Although InterActive did meet Wall Street expectations with earnings of $174 million, or $0.22 per share (excluding certain items; otherwise, profits decreased), gross bookings decreased from last quarter. Revenues increased 17% to $1.5 billion, while sales in the travel segment rose by 34%.
The travel business proved an Achilles heel. (Note that rival Priceline.com
In hotels, resumed traveling meant hotel occupancy rates increased, so discount deals were harder for InterActive to come by. In addition, there was direct competition from some hotels themselves, as well as rival Travelocity's stepped-up presence in the arena.
InterActive admitted slowness in its Hotwire unit but denied any structural problems in its overall business in its conference call (transcript courtesy of Thomson StreetEvents; registration required). It also denied that it's losing any substantial market share, pointing to its "wide leadership gap" in the industry. Chairman and CEO Barry Diller emphasized that people shouldn't panic and think InterActive's travel business (its largest) is in danger. However, other areas showed signs of weakness too.
For example, anyone who was hoping that InterActive's online dating business, which includes popular Match.com, would offer some easy money: not so fast. Second-quarter revenues there were flat. Competition's been mounting just as online dating has gained acceptability, and the space has been seen as one that the public's throwing money into. InterActive said that a 16% upswing in sales was offset by costs associated with reduced prices for long-term subscribers and marketing campaigns.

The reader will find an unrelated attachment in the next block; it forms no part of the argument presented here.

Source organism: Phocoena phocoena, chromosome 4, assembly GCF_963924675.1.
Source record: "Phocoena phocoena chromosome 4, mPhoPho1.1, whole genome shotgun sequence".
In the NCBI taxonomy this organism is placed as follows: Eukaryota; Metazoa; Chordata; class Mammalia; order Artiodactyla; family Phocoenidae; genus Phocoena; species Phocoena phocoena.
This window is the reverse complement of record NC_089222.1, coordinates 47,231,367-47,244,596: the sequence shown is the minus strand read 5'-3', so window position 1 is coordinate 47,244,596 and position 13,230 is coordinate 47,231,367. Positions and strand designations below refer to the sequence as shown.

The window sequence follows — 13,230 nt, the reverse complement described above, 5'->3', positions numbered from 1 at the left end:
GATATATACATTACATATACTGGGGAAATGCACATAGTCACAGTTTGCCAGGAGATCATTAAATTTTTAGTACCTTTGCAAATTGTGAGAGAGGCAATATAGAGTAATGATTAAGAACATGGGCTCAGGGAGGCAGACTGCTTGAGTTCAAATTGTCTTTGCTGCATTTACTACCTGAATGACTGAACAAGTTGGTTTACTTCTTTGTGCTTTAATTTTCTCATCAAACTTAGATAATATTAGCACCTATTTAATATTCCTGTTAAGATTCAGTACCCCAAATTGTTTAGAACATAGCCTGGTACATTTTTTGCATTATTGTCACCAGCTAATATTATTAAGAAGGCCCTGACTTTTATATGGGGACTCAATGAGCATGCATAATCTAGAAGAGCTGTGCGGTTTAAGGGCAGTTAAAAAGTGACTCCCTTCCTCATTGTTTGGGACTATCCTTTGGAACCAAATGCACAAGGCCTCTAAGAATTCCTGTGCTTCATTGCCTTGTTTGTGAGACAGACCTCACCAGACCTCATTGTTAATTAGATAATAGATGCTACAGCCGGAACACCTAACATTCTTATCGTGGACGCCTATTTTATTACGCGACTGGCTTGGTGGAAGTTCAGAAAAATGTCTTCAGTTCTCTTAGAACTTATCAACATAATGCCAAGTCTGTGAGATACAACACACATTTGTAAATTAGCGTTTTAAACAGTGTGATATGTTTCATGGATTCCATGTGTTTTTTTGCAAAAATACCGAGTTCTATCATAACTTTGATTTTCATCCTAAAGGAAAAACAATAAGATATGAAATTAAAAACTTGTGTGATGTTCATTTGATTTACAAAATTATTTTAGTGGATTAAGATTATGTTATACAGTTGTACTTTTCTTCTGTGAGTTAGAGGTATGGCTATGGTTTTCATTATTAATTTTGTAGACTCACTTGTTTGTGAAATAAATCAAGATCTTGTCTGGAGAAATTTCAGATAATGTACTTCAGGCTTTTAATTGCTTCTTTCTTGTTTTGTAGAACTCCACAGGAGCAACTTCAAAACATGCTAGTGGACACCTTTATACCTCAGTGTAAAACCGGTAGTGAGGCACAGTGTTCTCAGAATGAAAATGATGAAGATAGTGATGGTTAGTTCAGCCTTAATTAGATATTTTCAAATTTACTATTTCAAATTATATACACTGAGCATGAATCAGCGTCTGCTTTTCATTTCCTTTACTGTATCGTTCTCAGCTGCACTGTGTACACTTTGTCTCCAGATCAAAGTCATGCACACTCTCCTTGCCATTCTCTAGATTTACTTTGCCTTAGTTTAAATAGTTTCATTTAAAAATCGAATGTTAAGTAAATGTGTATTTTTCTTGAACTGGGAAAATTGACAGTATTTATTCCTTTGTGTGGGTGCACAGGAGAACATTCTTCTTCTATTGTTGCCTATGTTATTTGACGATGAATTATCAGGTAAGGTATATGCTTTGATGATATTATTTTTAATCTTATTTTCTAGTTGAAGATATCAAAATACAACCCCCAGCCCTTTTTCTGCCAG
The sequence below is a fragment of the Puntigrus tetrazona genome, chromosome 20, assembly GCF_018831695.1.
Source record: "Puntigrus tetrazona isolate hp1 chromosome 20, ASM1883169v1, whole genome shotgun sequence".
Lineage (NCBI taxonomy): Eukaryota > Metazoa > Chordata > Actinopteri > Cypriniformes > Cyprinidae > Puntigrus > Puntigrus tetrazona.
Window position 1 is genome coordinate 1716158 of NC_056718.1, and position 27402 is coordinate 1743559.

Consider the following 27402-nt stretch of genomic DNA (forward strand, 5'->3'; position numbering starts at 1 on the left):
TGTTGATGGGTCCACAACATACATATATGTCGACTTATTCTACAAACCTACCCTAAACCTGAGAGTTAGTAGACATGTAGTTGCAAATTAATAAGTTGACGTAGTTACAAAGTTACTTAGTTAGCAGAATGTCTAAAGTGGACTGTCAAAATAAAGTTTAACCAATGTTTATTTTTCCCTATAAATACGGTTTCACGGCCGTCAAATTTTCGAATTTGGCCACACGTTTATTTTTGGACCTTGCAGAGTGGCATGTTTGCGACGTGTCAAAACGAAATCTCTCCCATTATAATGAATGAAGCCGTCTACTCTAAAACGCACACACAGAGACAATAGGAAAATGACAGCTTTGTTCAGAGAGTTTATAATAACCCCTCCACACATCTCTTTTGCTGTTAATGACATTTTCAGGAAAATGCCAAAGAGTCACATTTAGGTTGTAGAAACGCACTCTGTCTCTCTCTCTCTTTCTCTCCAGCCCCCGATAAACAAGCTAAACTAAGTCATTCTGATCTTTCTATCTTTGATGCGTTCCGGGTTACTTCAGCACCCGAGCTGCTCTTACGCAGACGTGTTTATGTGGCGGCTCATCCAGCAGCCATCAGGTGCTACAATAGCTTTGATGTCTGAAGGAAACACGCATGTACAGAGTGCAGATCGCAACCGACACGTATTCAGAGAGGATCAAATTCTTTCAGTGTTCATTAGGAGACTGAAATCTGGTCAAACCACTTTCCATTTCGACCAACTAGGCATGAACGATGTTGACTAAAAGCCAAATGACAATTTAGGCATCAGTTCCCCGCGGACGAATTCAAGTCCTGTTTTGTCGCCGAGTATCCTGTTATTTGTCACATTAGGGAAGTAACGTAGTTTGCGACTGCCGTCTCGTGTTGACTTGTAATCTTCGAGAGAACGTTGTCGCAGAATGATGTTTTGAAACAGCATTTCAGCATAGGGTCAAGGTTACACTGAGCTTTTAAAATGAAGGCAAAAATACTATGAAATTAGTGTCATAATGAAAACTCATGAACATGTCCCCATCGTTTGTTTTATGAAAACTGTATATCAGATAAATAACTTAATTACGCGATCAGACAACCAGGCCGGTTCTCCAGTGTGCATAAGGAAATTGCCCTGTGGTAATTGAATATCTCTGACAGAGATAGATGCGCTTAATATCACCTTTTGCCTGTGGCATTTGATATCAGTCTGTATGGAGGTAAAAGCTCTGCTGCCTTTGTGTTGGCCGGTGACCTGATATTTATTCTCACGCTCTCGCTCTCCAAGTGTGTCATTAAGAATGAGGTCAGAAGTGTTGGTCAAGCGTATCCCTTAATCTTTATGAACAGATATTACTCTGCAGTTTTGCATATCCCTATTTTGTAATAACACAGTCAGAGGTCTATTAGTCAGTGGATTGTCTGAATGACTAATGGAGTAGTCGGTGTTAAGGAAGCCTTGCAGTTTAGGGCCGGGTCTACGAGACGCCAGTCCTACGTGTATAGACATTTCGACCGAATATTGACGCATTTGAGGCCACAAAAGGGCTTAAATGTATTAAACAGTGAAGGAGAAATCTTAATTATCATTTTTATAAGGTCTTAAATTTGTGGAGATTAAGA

Sure, all that Internet real estate, even beyond travel and matching, likely makes InterActive a tempting stock for some. Count in Citysearch. Yesterday it announced it would provide local content to Ask Jeeves
However, despite having planted itself in hot markets, it's got fierce name brand (or aggressive upstart) rivalry. In travel alone, the company's facing Priceline, Orbitz
Investors had an extreme reaction this morning. However, maybe they have good reason to fret. Since the winter months, many have predicted an increased interest in travel and vacation this year, compared with last year's war and economic worries, so it's understandable that investors might wonder, where's the reward? InterActive's psyched for 2005, for which it predicts sustained growth -- it appears that feels like too little, too late for some skittish investors.
Read more Foolish content on online travel:
- Priceline Pounded for Predictions, by Seth Jayson
- Orbitz Gains Altitude, by Seth Jayson
- The Priceline Is Right, by Rick Munarriz
Alyce Lomax does not own shares of any of the companies mentioned. She often wishes InterActiveCorp had a more catchy, meaningful name.